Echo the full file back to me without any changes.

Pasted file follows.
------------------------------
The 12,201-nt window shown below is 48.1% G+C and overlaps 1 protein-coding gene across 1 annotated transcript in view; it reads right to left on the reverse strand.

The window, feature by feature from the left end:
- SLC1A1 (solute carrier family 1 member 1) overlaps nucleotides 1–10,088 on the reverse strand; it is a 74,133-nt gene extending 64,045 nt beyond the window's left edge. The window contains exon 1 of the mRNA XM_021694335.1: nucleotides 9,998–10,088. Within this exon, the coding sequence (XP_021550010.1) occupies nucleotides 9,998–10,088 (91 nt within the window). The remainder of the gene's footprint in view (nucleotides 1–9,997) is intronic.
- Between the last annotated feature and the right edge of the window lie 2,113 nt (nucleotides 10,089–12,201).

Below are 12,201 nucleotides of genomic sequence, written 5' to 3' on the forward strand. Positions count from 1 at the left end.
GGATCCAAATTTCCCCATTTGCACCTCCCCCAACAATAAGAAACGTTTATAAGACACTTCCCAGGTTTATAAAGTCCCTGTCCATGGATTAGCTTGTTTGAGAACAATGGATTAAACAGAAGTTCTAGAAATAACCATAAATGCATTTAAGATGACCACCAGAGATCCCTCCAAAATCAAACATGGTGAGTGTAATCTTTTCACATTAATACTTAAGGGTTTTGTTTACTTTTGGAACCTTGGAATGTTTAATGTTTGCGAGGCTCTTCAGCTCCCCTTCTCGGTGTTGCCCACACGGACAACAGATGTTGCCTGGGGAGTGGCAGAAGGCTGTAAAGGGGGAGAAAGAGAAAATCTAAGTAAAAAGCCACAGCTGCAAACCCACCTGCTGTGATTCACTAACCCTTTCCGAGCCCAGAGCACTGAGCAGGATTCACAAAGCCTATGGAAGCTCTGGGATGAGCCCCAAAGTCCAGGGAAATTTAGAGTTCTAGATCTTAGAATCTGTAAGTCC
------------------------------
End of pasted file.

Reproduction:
The 12,201-nt window shown below is 48.1% G+C and overlaps 1 protein-coding gene across 1 annotated transcript in view; it reads right to left on the reverse strand.

The window, feature by feature from the left end:
- SLC1A1 (solute carrier family 1 member 1) overlaps nucleotides 1–10,088 on the reverse strand; it is a 74,133-nt gene extending 64,045 nt beyond the window's left edge. The window contains exon 1 of the mRNA XM_021694335.1: nucleotides 9,998–10,088. Within this exon, the coding sequence (XP_021550010.1) occupies nucleotides 9,998–10,088 (91 nt within the window). The remainder of the gene's footprint in view (nucleotides 1–9,997) is intronic.
- Between the last annotated feature and the right edge of the window lie 2,113 nt (nucleotides 10,089–12,201).

Below are 12,201 nucleotides of genomic sequence, written 5' to 3' on the forward strand. Positions count from 1 at the left end.
GGATCCAAATTTCCCCATTTGCACCTCCCCCAACAATAAGAAACGTTTATAAGACACTTCCCAGGTTTATAAAGTCCCTGTCCATGGATTAGCTTGTTTGAGAACAATGGATTAAACAGAAGTTCTAGAAATAACCATAAATGCATTTAAGATGACCACCAGAGATCCCTCCAAAATCAAACATGGTGAGTGTAATCTTTTCACATTAATACTTAAGGGTTTTGTTTACTTTTGGAACCTTGGAATGTTTAATGTTTGCGAGGCTCTTCAGCTCCCCTTCTCGGTGTTGCCCACACGGACAACAGATGTTGCCTGGGGAGTGGCAGAAGGCTGTAAAGGGGGAGAAAGAGAAAATCTAAGTAAAAAGCCACAGCTGCAAACCCACCTGCTGTGATTCACTAACCCTTTCCGAGCCCAGAGCACTGAGCAGGATTCACAAAGCCTATGGAAGCTCTGGGATGAGCCCCAAAGTCCAGGGAAATTTAGAGTTCTAGATCTTAGAATCTGTAAGTCC